Karlsson and Vlasic are certainties. Both have no-movement clauses and are thus automatically protected unless they waive those clauses, which they won't.

Burns, on the other hand, has no such clause, and there is certainly a scenario in which San Jose elects to expose him. For instance, if Burns declines rapidly over the next two seasons, and is entering his age-36 season with still three additional seasons left of an $8 million cap hit, the expansion draft would afford the Sharks the opportunity to get out of the remainder of that contract. Of course, there's no guarantee that he would be picked up by Seattle in that situation.

However, based on Burns' performance last season, a rapid drop-off doesn't seem likely. And if he is able to maintain anything close to his Norris Trophy-level production, there simply isn't another defensemen in the organization worth protecting over Burns at this time.

Goalie
Martin Jones

One could make the case the Sharks should expose Jones, but looking at the current organizational depth chart, San Jose might not be able to risk that. Of course, if 21-year-old Josef Korenar (2.54 GAA, .911 SV% in 34 games with the Barracuda last season) makes the leap between now and the expansion draft, things could get very interesting.

Option B: 9 players (eight skaters, one goalie)

Skaters
Erik Karlsson
Marc-Edouard Vlasic
Logan Couture
Timo Meier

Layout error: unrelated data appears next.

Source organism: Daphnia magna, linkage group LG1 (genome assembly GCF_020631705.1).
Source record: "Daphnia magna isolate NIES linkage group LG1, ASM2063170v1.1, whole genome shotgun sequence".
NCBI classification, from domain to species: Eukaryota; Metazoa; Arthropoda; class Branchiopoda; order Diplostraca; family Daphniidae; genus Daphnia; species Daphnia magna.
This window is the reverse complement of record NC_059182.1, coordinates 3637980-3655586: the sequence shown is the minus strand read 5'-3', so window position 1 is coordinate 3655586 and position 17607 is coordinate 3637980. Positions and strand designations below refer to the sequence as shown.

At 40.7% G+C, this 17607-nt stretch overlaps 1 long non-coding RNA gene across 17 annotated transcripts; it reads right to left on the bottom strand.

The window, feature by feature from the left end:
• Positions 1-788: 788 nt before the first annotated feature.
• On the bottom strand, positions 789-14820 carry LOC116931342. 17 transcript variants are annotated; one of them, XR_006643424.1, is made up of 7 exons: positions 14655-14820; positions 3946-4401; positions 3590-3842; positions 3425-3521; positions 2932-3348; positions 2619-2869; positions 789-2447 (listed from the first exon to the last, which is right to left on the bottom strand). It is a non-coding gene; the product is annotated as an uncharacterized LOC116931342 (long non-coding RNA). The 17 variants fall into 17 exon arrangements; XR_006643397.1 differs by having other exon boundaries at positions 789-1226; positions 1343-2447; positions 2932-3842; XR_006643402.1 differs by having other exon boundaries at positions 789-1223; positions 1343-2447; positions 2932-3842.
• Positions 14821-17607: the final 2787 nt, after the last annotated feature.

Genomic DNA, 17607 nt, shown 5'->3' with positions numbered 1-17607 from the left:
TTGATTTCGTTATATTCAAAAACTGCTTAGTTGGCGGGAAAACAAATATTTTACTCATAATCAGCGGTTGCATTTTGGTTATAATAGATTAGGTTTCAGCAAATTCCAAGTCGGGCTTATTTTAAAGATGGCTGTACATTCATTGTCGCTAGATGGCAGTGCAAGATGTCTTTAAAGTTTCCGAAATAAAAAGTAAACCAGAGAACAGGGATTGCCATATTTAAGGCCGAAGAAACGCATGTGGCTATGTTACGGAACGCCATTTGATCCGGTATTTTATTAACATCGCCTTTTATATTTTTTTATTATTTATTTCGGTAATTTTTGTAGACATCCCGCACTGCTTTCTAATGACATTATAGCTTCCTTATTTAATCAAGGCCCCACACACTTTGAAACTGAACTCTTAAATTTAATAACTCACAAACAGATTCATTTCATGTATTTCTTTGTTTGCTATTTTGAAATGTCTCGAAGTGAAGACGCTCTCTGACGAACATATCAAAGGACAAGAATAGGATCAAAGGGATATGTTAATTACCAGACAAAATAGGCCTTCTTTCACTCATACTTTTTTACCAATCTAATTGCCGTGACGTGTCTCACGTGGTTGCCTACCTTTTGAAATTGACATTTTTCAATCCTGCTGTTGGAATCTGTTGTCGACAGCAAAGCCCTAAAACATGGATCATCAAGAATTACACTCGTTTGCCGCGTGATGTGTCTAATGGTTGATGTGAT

Tomas Hertl
Evander Kane
Kevin Labanc
Alex True

The tough decisions here revolve around Kane and Burns. If the Sharks choose to go with Option B, it's difficult to envision them using three of their eight skater protections on defensemen. With Karlsson and Vlasic having no-movement clauses, Burns is the odd man out.

It could certainly come down to a choice between Kane and Burns, given their sizeable cap hits. If one of San Jose's young forward prospects, such as Alex Chmelevski or Ivan Chekhovich, emerges between now and then, it might allow the Sharks to expose Kane and protect Burns (or anyone else) instead. 

[RELATED: Sharks will miss Pavelski's leadership more than his goals]

This is a projection for True, but if he continues along his current trajectory, the 22-year old will be worth protecting in either scenario.

Goalie:
Martin Jones

See Option A. Unless another goalie emerges, the Sharks probably won't be able to afford to let Jones get away. However, San Jose likes its organizational depth at that position, and it will be worth keeping an eye on who Jones' backup is over the next two seasons.

[RELATED: Sharks will miss Pavelski's leadership more than his goals]

Verdict

As things currently stand, it sure seems like San Jose's evaluation of Burns heading into the 2021 offseason will have a determining effect on which option the Sharks choose to go with. If they feel like he can still play at a high level two years from now, then Option A would seem to be the way to go. But if Burns falls off, or if San Jose needs to find a way to get out of some major salary, he could be on the chopping block.